Grieving a Miscarriage Is The Loneliest Thing Ever
by Risa Kerslake
Photograph by Twenty20
I stared down at the pink lines and the image of holding a small bundle in my arms flashed through my head. My husband was asleep in the bedroom and I had already lived almost a year in the future. If you would have told me that a week later I would be grieving a miscarriage and entering the darkest period of my life, I would have shook my head in disbelief.
After years of infertility, I knew it wouldn’t be possible to experience this life being snatched away after working so hard for it. Then the doctor called and told us the pregnancy was no longer viable. I felt like I had been punched in the gut.
I had some of the most wonderful friends and family who took care of me during the weeks after losing my baby. So many had come out of the woodwork and shared their own stories of loss. Women I hadn’t spoken with in years messaged me, and told me how they could relate, because they too experienced the heartbreak of a miscarriage. I was surrounded by people who understood my grief.
And yet, amidst the cards and text messages and hugs of support, I had never felt so alone.
It wasn’t until my best friend experienced the grief of a miscarriage several years later, that I finally heard someone say what I had been thinking: “It’s lonely. Losing a baby is lonely.”
And it is. It is so incredibly, shockingly, lonely.
When you have a miscarriage, you're left bewildered, wondering how it could be over, before it really even got started. And while you're in the midst of your worst nightmare, everyone else around you is bewildered as well.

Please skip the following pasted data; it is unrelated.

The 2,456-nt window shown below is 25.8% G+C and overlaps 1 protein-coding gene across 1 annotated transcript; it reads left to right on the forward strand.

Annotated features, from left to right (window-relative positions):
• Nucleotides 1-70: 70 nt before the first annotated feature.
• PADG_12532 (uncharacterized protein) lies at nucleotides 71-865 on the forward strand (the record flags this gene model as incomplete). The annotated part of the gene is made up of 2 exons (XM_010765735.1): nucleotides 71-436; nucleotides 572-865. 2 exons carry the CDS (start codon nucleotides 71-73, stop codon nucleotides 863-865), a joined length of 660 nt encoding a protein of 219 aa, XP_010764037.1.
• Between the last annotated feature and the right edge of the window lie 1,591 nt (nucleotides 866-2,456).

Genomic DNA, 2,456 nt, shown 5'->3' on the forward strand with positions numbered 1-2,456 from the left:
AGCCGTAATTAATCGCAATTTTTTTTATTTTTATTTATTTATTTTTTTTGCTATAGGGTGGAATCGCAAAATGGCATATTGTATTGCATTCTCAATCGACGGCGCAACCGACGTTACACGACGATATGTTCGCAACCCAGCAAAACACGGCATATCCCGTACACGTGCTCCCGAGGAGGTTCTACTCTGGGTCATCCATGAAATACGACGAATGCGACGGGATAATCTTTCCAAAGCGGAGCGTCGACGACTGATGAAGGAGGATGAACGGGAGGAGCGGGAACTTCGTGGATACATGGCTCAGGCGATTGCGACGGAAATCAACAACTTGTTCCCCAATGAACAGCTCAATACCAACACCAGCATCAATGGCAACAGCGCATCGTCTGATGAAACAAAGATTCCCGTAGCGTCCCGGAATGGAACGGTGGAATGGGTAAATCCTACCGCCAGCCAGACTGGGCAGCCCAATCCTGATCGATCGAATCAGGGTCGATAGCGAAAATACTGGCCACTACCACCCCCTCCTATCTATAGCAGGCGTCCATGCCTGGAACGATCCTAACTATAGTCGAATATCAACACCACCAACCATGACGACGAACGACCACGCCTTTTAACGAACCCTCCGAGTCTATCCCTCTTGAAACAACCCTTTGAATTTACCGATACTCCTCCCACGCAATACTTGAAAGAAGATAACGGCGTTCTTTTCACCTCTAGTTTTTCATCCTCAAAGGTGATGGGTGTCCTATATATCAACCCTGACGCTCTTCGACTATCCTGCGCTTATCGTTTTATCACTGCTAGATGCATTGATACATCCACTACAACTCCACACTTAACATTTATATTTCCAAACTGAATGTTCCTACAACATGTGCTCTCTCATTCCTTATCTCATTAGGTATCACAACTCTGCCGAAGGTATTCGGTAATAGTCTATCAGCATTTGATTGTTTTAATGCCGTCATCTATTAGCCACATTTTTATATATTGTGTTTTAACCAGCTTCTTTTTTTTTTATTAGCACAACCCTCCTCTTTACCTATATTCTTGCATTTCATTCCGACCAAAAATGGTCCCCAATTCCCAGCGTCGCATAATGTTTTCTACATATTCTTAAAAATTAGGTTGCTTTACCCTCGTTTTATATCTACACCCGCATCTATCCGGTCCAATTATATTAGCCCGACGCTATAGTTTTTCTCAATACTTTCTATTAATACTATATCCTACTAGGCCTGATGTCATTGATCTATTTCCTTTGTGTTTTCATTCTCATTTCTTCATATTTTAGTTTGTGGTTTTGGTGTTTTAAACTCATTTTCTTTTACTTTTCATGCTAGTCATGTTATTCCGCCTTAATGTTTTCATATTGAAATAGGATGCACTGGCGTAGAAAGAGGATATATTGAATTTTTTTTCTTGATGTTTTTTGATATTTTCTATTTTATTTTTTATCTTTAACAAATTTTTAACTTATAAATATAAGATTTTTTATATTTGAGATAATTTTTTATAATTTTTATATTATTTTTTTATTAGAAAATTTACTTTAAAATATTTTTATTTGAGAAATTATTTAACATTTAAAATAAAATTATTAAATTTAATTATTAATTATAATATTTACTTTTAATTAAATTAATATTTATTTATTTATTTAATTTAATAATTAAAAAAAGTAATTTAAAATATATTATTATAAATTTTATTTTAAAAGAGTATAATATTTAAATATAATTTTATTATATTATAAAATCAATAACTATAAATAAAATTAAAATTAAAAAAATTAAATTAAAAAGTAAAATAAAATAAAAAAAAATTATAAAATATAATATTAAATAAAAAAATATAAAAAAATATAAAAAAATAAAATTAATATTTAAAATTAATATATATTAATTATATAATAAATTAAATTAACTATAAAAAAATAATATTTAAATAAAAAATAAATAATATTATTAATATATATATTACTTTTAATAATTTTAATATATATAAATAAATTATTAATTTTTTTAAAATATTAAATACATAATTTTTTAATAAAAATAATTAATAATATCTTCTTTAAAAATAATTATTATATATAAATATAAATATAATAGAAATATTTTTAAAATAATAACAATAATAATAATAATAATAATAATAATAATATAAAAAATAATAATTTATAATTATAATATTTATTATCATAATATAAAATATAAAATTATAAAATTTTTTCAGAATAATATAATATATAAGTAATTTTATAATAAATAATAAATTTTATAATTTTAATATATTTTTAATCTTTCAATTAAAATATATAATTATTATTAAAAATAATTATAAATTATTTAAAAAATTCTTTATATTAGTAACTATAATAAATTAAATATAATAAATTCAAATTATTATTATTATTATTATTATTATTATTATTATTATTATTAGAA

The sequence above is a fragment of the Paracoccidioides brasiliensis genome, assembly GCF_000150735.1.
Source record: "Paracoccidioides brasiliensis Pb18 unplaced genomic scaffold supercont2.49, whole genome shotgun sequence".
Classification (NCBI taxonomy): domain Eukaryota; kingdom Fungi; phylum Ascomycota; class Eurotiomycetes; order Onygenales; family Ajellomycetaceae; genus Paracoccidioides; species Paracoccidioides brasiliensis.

Death makes people really uncomfortable. Period. And while uncomfortable people often want to provide as much reassurance as they can, they just don't know how to. I probably said all sorts of awkward things to my friends who lost babies prior to my own miscarriage.
Regardless of how they appear on the outside, your friend or family member had already built an entire lifetime with that child.
I've been trying to wrap my head around this for years since I lost my baby—how when people shared their own experiences of loss with me, I could still possibly feel like I was the only one. But maybe that's just it. Maybe so much of it has to do with the fact that we hardly talk about our grief until someone else is struggling. It's only then that we feel comfortable enough to tell our own secrets.
But then, you ask, what about when those women do come, surrounding you in support, wiping your tears and telling you they understand? How could you continue to feel so lonely?
Maybe it's just that no matter what, even if you've been through it, you can't ever fully relate to someone else's crippling pain of losing a child. Maybe it's because when the initial crisis is over, and the food stops coming and the texts messages asking how you are start becoming more sporadic, you're left still hurting, and wondering how life can continue on for others when your own has come to a crashing halt.
Maybe it's because when you stop talking about it, people assume you're OK. Even though you're not.
So how can we better support each other to feel less alone in our grief? How do we start that cycle of love for our fellow moms who lost children?
For starters, be there. Show up, be present and recognize that we all show our loss differently. Regardless of how they appear on the outside, your friend or family member had already built an entire lifetime with that child. Acknowledge that and then let them grieve in their own way without judgement.
And don't forget about them, in the weeks and months and years to come. Send them a card on their due date. Send them a message asking how they are doing that day and that you were thinking about them. Say their baby's name out loud, long after you think their crisis has passed. I promise you they will always be grateful to have you share in their child's brief life.